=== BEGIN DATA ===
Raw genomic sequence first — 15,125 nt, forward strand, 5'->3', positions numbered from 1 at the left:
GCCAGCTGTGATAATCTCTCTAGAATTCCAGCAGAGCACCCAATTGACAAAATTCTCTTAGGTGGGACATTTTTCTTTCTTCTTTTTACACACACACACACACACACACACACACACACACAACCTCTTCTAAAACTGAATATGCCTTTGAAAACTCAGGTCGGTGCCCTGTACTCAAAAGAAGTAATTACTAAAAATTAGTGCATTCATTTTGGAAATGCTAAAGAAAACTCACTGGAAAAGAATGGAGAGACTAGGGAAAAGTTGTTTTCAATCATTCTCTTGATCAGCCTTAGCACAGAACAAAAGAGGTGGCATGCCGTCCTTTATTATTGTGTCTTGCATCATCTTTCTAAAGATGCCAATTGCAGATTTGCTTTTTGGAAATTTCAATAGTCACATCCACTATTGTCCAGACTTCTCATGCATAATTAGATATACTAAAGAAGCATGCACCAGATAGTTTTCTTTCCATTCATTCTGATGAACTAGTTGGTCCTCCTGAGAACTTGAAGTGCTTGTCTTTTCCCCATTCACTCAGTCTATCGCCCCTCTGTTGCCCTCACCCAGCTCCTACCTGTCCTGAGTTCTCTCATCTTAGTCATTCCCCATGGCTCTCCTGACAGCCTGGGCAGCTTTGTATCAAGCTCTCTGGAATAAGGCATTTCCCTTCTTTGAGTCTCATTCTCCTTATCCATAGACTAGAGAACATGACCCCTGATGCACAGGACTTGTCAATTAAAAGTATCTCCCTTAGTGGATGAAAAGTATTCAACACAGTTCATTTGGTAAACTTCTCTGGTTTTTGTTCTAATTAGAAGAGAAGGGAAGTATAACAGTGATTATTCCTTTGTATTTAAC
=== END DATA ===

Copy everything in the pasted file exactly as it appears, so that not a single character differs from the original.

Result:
Raw genomic sequence first — 15,125 nt, forward strand, 5'->3', positions numbered from 1 at the left:
GCCAGCTGTGATAATCTCTCTAGAATTCCAGCAGAGCACCCAATTGACAAAATTCTCTTAGGTGGGACATTTTTCTTTCTTCTTTTTACACACACACACACACACACACACACACACACACAACCTCTTCTAAAACTGAATATGCCTTTGAAAACTCAGGTCGGTGCCCTGTACTCAAAAGAAGTAATTACTAAAAATTAGTGCATTCATTTTGGAAATGCTAAAGAAAACTCACTGGAAAAGAATGGAGAGACTAGGGAAAAGTTGTTTTCAATCATTCTCTTGATCAGCCTTAGCACAGAACAAAAGAGGTGGCATGCCGTCCTTTATTATTGTGTCTTGCATCATCTTTCTAAAGATGCCAATTGCAGATTTGCTTTTTGGAAATTTCAATAGTCACATCCACTATTGTCCAGACTTCTCATGCATAATTAGATATACTAAAGAAGCATGCACCAGATAGTTTTCTTTCCATTCATTCTGATGAACTAGTTGGTCCTCCTGAGAACTTGAAGTGCTTGTCTTTTCCCCATTCACTCAGTCTATCGCCCCTCTGTTGCCCTCACCCAGCTCCTACCTGTCCTGAGTTCTCTCATCTTAGTCATTCCCCATGGCTCTCCTGACAGCCTGGGCAGCTTTGTATCAAGCTCTCTGGAATAAGGCATTTCCCTTCTTTGAGTCTCATTCTCCTTATCCATAGACTAGAGAACATGACCCCTGATGCACAGGACTTGTCAATTAAAAGTATCTCCCTTAGTGGATGAAAAGTATTCAACACAGTTCATTTGGTAAACTTCTCTGGTTTTTGTTCTAATTAGAAGAGAAGGGAAGTATAACAGTGATTATTCCTTTGTATTTAAC